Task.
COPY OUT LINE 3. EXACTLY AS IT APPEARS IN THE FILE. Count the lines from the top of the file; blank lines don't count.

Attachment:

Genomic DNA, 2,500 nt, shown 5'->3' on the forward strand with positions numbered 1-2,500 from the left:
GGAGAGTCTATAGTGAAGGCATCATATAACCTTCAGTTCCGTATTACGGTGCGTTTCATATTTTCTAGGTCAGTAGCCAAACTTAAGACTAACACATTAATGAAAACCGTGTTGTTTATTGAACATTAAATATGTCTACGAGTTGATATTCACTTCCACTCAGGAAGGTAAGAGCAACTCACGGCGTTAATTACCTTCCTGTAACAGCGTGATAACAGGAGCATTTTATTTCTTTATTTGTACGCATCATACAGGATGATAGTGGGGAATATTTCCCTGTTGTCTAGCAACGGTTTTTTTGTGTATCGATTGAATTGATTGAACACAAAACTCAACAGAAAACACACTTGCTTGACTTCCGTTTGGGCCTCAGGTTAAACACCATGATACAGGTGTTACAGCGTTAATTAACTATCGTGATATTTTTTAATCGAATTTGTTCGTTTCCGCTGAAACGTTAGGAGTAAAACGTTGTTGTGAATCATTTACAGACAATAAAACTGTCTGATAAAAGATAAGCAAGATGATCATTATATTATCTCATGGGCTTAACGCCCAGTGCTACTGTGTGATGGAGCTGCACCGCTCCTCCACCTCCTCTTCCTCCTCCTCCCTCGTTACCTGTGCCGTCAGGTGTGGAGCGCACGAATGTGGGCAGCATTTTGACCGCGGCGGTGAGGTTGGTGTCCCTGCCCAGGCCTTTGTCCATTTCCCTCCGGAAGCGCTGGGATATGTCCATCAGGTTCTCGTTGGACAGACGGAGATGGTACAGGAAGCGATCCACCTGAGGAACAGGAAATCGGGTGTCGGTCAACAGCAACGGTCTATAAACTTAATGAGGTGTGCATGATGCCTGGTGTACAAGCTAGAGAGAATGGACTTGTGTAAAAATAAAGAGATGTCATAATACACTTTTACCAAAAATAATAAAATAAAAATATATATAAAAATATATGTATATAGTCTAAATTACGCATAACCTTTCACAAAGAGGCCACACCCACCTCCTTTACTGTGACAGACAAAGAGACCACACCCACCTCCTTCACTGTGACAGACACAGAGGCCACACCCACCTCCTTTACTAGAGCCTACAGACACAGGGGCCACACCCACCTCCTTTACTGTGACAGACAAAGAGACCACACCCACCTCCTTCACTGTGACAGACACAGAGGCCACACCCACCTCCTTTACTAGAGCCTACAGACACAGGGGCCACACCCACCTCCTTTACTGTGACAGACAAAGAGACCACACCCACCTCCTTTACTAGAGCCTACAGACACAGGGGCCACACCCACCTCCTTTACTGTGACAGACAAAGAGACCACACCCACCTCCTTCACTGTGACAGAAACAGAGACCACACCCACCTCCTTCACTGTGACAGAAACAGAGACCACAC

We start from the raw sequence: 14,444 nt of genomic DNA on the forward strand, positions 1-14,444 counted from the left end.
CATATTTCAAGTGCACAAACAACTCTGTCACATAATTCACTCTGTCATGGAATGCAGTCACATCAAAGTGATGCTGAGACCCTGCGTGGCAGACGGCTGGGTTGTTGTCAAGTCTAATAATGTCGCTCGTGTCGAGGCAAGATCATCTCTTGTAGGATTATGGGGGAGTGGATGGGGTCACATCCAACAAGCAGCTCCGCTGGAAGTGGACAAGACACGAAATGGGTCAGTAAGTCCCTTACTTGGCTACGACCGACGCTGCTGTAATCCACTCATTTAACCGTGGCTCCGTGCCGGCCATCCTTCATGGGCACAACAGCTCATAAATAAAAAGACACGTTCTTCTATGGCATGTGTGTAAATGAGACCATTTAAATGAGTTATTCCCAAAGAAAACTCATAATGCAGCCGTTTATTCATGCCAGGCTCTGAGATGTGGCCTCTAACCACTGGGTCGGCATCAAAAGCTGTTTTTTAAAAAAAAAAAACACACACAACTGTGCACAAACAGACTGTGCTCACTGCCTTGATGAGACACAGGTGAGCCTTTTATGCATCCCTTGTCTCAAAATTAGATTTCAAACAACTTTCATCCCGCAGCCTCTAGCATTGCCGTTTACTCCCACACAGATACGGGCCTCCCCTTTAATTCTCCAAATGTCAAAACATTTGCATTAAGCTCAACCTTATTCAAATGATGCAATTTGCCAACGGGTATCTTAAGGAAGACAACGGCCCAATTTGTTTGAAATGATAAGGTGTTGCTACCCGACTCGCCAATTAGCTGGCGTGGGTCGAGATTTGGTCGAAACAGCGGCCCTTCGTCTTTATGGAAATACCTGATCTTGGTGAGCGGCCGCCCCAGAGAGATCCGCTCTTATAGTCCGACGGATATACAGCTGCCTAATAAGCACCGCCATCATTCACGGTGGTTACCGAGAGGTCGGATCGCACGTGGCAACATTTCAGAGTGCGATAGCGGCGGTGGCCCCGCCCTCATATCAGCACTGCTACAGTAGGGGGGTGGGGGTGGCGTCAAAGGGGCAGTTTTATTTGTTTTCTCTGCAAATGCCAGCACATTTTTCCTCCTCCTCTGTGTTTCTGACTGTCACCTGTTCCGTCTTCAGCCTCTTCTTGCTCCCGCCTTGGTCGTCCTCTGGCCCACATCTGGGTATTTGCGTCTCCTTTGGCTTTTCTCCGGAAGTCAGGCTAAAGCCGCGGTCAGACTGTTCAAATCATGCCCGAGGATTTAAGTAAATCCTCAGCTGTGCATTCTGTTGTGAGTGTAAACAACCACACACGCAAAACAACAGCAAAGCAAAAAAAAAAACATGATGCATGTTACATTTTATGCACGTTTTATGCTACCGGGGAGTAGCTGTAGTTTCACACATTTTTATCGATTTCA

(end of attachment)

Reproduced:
We start from the raw sequence: 14,444 nt of genomic DNA on the forward strand, positions 1-14,444 counted from the left end.